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June 5, 2023

A Conversation With Extreme Vocalist Gary Cherone


Few bands of the rock era have been as diverse as Extreme. Formed in Boston in the mid-1980s, the band melded rock, funk, and acoustic sounds to reach the top of the music world. After 15 years, they are back with a new record called Six out everywhere on July 9. Vocalist Gary Cherone took some time a few weeks back to talk about the record and much more!

On why now is the right time to release new music – Right time at the right place. I think maybe the Covid episode might have delayed it a little bit, but we’ve been together, we’ve been touring, we’ve written throughout the years. It just seems to be the right time for us. I tell you, we just released, it’s been a pleasant surprise, we just released the video, and the band is overwhelmed by the response, so that’s a good sign, not that we’ve been forgotten, but that there’s a shot at making new fans.

On if the success of “Rise” surprised the band – I think we curbed our expectations going into this, thinking that we touch upon the Extreme die hard and our little world that we’ve been playing in. But the last track we put out in 2008, maybe the internet wasn’t as sophisticated. Here we are in 2023, and we’re seeing reaction videos and just how we reveal this record, some stars have aligned. It’s not this great big plan, we’re pretty blown away by it.

On when they began writing SixNo, I think whenever me and Nuno (Bettencourt) get together, even when we’re on either side of the coast, if he has something, he’ll send me or vice versa. We’ve written over the years. We’ve had different projects that we’ve done. Me with Hurtsmile and Nuno’s done his thing. Even Pat (Badger) has put out a few records. But when we get together, there’s a sound check here and there and Nuno will come up with a riff, and so it’s never planned, it’s just, “I got this idea”, or for me, “I got the lyric”, and I’ll send it to him.

On creating a modern-sounding record that is still in the Extreme mold – Thanks for saying that. I do think we broke new ground on this record for the band. When people think of Extreme, the people that know our catalog from “Get The Funk Out” to “More Than Words” and “Hole Hearted”, there’s that spectrum of eclecticism that we’ve always had, so that’s on this record. But I think what’s new is maybe the influences throughout the years, the new sounds that have been introduced. We’re never afraid of being inspired by something new. I would say indirectly, Nuno working with Rihanna and some of that world of pop exposed him to some stuff. I think you might hear that a little, believe it or not, in the chorus of “Rise”, even though it’s cloaked in heavy guitar, there’s that pop chorus that is the underlying theme in that. You mentioned “Hurricane”, I think that’s one of the most delicate songs on the record, real quiet. That’s not really outside our spectrum of music, but I appreciate you saying that. I think we did break some new ground for ourselves.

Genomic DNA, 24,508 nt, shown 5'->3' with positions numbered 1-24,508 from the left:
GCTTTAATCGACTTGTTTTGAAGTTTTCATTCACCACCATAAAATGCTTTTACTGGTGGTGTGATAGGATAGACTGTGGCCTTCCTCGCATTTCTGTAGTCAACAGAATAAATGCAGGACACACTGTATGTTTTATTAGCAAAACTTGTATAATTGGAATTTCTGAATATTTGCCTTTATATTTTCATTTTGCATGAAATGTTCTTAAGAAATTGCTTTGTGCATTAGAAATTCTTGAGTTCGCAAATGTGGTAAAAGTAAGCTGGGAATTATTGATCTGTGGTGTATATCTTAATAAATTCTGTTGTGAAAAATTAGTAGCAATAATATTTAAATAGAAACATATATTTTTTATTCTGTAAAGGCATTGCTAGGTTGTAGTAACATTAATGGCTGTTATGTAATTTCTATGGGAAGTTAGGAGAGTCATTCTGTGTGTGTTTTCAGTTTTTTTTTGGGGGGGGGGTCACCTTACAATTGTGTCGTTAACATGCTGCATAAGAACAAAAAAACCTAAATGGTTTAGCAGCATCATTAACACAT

On evolving the sound of the band over the years – It’s funny when I think of that and when people acknowledge the eclecticism of Extreme like you, not that we compare ourselves to Queen, but one of the things we learned from Queen was, I just remember growing up and every record you knew something new was coming. I think of 1980’s The Game, and how they were influenced by the modern pop of that time. Not that they wanted to stay relevant, they just digested music, they weren’t afraid to do that. Again, I applaud the bands, I look at AC/DC, that’s meat & potatoes. You know what you’re getting. But that’s what you want from AC/DC. So with Extreme, I think, not that we put pressure on ourselves, but I think our fans expect some twists and turns, and I think they’re gonna get this on this record.

On if they ever felt trapped by the success of “More Than Words” and being put in with “Hair Metal” bands – Yeah, well, about it now, we’ve certainly embraced it now, in hindsight, you go, “If it wasn’t for “More Than Words”, we wouldn’t have had the success or the platform or the audience that we reach people with the other nine-tenths of our music”. Hey, we were born in the mid-80s, out of that era, we always felt we were a little left the center. The stuff that was going on in LA on the West Coast, it was great, they were touring here. But we always prided ourselves on coming from the East Coast, we were the bastard sons of Aerosmith. We love the bands coming out of there, not that our goal was to be put in that same category of those bands, but we wore our East Coast pridefully. So we never felt that comfortable in that genre, and there was a term “funky metal”, we never considered ourselves metal. We were a rock and roll band, that groove, that Aerosmith or Van Halen or Zeppelin had. That’s the stuff that inspired us, and again, the industry changed right after “More Than Words”, here comes 1990 and the whole people looking to Seattle. But by that time, we were starting to broaden our horizons out in Europe and South America, so we were pretty insulated from that, I think we wanted to be, We kept our head down, and at that point, we knew we had our identity, we knew what we were.